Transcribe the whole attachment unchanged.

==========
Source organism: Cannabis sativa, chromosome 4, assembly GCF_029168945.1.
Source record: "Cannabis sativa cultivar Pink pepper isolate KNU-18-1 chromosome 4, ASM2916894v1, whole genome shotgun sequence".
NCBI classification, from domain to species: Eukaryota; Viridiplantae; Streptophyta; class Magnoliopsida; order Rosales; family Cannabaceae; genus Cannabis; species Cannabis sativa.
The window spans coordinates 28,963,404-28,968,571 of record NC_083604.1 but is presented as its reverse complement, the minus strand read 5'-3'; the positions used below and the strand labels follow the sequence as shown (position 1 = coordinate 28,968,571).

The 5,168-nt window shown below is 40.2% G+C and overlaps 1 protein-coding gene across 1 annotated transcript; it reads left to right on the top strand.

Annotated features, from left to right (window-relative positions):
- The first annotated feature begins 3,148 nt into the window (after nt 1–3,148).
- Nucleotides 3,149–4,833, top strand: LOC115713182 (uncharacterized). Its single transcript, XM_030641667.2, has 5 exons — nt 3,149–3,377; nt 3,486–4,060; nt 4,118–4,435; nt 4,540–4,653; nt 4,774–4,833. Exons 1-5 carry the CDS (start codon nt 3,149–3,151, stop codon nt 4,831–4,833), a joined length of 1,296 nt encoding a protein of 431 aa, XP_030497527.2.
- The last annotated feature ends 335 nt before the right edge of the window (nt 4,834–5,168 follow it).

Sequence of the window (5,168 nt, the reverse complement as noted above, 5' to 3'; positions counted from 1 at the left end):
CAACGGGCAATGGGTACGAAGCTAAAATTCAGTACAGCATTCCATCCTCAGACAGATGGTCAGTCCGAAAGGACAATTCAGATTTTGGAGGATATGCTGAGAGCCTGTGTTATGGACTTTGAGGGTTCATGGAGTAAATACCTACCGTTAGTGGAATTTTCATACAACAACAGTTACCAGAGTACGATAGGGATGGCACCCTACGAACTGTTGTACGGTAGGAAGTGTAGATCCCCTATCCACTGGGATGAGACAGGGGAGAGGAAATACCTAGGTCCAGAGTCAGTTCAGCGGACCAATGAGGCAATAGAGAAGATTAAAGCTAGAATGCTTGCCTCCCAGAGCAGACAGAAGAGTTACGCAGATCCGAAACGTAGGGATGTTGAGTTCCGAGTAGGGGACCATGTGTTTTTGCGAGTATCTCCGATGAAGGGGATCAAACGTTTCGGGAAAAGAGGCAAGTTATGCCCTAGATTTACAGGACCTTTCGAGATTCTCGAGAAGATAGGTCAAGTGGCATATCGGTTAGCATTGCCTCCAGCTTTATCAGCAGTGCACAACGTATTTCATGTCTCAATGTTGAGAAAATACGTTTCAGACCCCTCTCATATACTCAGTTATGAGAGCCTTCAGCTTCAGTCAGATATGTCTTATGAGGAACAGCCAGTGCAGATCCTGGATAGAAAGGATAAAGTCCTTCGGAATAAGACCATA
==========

Source organism: Cannabis sativa, chromosome 4, assembly GCF_029168945.1.
Source record: "Cannabis sativa cultivar Pink pepper isolate KNU-18-1 chromosome 4, ASM2916894v1, whole genome shotgun sequence".
NCBI classification, from domain to species: Eukaryota; Viridiplantae; Streptophyta; class Magnoliopsida; order Rosales; family Cannabaceae; genus Cannabis; species Cannabis sativa.
The window spans coordinates 28,963,404-28,968,571 of record NC_083604.1 but is presented as its reverse complement, the minus strand read 5'-3'; the positions used below and the strand labels follow the sequence as shown (position 1 = coordinate 28,968,571).

The 5,168-nt window shown below is 40.2% G+C and overlaps 1 protein-coding gene across 1 annotated transcript; it reads left to right on the top strand.

Annotated features, from left to right (window-relative positions):
- The first annotated feature begins 3,148 nt into the window (after nt 1–3,148).
- Nucleotides 3,149–4,833, top strand: LOC115713182 (uncharacterized). Its single transcript, XM_030641667.2, has 5 exons — nt 3,149–3,377; nt 3,486–4,060; nt 4,118–4,435; nt 4,540–4,653; nt 4,774–4,833. Exons 1-5 carry the CDS (start codon nt 3,149–3,151, stop codon nt 4,831–4,833), a joined length of 1,296 nt encoding a protein of 431 aa, XP_030497527.2.
- The last annotated feature ends 335 nt before the right edge of the window (nt 4,834–5,168 follow it).

Sequence of the window (5,168 nt, the reverse complement as noted above, 5' to 3'; positions counted from 1 at the left end):
CAACGGGCAATGGGTACGAAGCTAAAATTCAGTACAGCATTCCATCCTCAGACAGATGGTCAGTCCGAAAGGACAATTCAGATTTTGGAGGATATGCTGAGAGCCTGTGTTATGGACTTTGAGGGTTCATGGAGTAAATACCTACCGTTAGTGGAATTTTCATACAACAACAGTTACCAGAGTACGATAGGGATGGCACCCTACGAACTGTTGTACGGTAGGAAGTGTAGATCCCCTATCCACTGGGATGAGACAGGGGAGAGGAAATACCTAGGTCCAGAGTCAGTTCAGCGGACCAATGAGGCAATAGAGAAGATTAAAGCTAGAATGCTTGCCTCCCAGAGCAGACAGAAGAGTTACGCAGATCCGAAACGTAGGGATGTTGAGTTCCGAGTAGGGGACCATGTGTTTTTGCGAGTATCTCCGATGAAGGGGATCAAACGTTTCGGGAAAAGAGGCAAGTTATGCCCTAGATTTACAGGACCTTTCGAGATTCTCGAGAAGATAGGTCAAGTGGCATATCGGTTAGCATTGCCTCCAGCTTTATCAGCAGTGCACAACGTATTTCATGTCTCAATGTTGAGAAAATACGTTTCAGACCCCTCTCATATACTCAGTTATGAGAGCCTTCAGCTTCAGTCAGATATGTCTTATGAGGAACAGCCAGTGCAGATCCTGGATAGAAAGGATAAAGTCCTTCGGAATAAGACCATA